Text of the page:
But here's what we sorta think we're thinkin', sorta, aside from the very superficial impression that the Packers seem a bit tight, and slightly uncomfortable, from what we see from a distance ...
When the Packers Have the Ball
The Packers' offense will open the game by trying to spread out the Steelers' defense with muliple-receiver formations. They will try, nominally, to poke and prod the Steelers' defense with occasional runs by rookie James Starks, who was impressive late in the season and during three playoff games.
All well and good, seemingly, but we wouldn't be at all surprised to see Starks lay the ball on the ground (fumble) once or twice. Starks runs tall; he'll fumble.
Quarterback Aaron Rodgers will launch an early deep bomb or three, just to give the Steelers something to think about.
Most of their plays on offense, however, will involve quickly unfolding three- and five-step drops designed to establish an early rhythm and protect Rodgers from the Steelers' ferocious pass rush.
We expect the Packers to emulate (to some extent) what the Patriots and Saints did on offense to beat the Steelers earlier in the season -- paper-cut the defense to death with lots of short-to-intermediate passes spread all over the field.
All well and good, seemingly, but we wouldn't be surprised to see Rodgers throw two or three interceptions, particularly on crossing patterns and sideline routes.
The Steelers' Defense: Unpredictable
As for how the Steelers' defense might handle the Packers, nobody knows what Mike Tomlin, Dick LeBeau and company are scheming. They might not know -- that's the beauty of it. For all we know, Tomlin allows LeBeau and his players to make it up as they go along.
"Just do your thing," they tell the players, so far as we know.
There's more to it than that, of course.
What the Steelers' coaches do well, undeniably, is put their players in position to make winning plays.
On Sunday, that may entail taking a page out of the Jets' playbook when Rex Ryan's squad beat the Patriots in the playoffs, which was: Confuse the bejeebers out of the QB by having lots of people in coverage and bringing the pass rush from unpredictable angles.
Which is more or less what the Steelers do every week, anyway, but we might see more defensive backs than usual on Sunday. Or maybe not.
Lawrence Timmons and James Farrior, after all, are unusually effective for inside linebackers in pass coverage and run blitzes. Farrior and Timmons are almost easy to overlook in the Steelers' defense, because it has so many other star playmakers, but they are linchpins to its success.
Put yourself in the shoes of Aaron Rodgers in the shotgun:
You assess the pre-snap formation and see Troy close to the line of scrimmage. On the other side, you see a corner creeping in as if to blitz right alongside James Harrison, as if he's coming. Or is he dropping into coverage? Crap, who's coming? The play clock ticks. Troy starts to back off the line. James Harrison, oh-oh, crazy eyes. Woodley, he's moving off to the side, covering, what, the slot zone? Wait, Timmons is inching forward right behind Hampton. Ryan Clark, looks like he's covering the tight end, I think, maybe. Play clock. Wait, Casey Hampton shifts ... SNAP!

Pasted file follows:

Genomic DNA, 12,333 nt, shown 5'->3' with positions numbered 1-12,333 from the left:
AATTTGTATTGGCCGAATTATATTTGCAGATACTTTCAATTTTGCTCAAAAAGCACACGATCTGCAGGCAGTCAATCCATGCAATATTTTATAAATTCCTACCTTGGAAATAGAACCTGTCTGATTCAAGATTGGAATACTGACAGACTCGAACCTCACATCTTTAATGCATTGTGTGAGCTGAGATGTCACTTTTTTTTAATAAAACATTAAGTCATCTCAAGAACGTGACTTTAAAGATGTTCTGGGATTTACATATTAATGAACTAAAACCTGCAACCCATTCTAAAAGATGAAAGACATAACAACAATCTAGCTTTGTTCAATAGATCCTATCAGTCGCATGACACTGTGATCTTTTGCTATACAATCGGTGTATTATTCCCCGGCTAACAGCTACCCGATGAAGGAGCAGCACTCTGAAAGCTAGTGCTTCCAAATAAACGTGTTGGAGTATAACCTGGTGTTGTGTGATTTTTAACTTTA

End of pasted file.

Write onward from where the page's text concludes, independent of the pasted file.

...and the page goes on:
We''ve seen it a million times. This can be very confusing, even for a seriously prepared, seasoned and accomplished pro like Aaron Rodgers, who was the NFL's best quarterback throughout the playoffs.
It's one thing to make it to the Super Bowl. It's another thing to win it. Especially against this Steelers' defense -- and Rodgers this week looks like he realizes that. He looks just a bit edgy, a bit uptight.
When the Packers have the ball on Sunday, we foresee fumbles and interceptions. And, even though the Packers will score at least 20 points, it won't be enough for them to win the game against a Pittsburgh defense that allowed an NFL-best average of just 14.2 points per game during the regular season, was first in the league in sacks, and first in rushing defense.
Oh, did we mention the Steelers' have the NFL's Number One Scoring Defense? Consider the percentages: In the Super Bowl, the team with the league-leading scoring defense is 14-4.
Defense wins championships.
The Packers will turn the ball over. We've heard Rodgers tries to visualize what will happen during a game. We expect he is visualizing nightmares ... such as the Steelers intercepting two or three of his passes, forcing two or three fumbles, and sacking him four or five times.
He can't help it. He seems like a good guy and a great quarterback, but the game on Sunday is going to be a confusing, painful and traumatic experience for him.
Rodgers already looks edgy, uptight, this week. He knows what's coming, but he still can't be prepared for the intensity the Steelers will bring. He hasn't seen it before.
Perhaps he's not sleeping well?
In an upcoming entry, we'll look at the Steelers' offense and the Packers' defense -- which is vulnerable, and we'll explain why. Whatever number of points the Packers might score, it won't be enough to keep up with a big-play Steelers offense that we expect will simply outscore the Packers.
More on that later. Interesting stuff.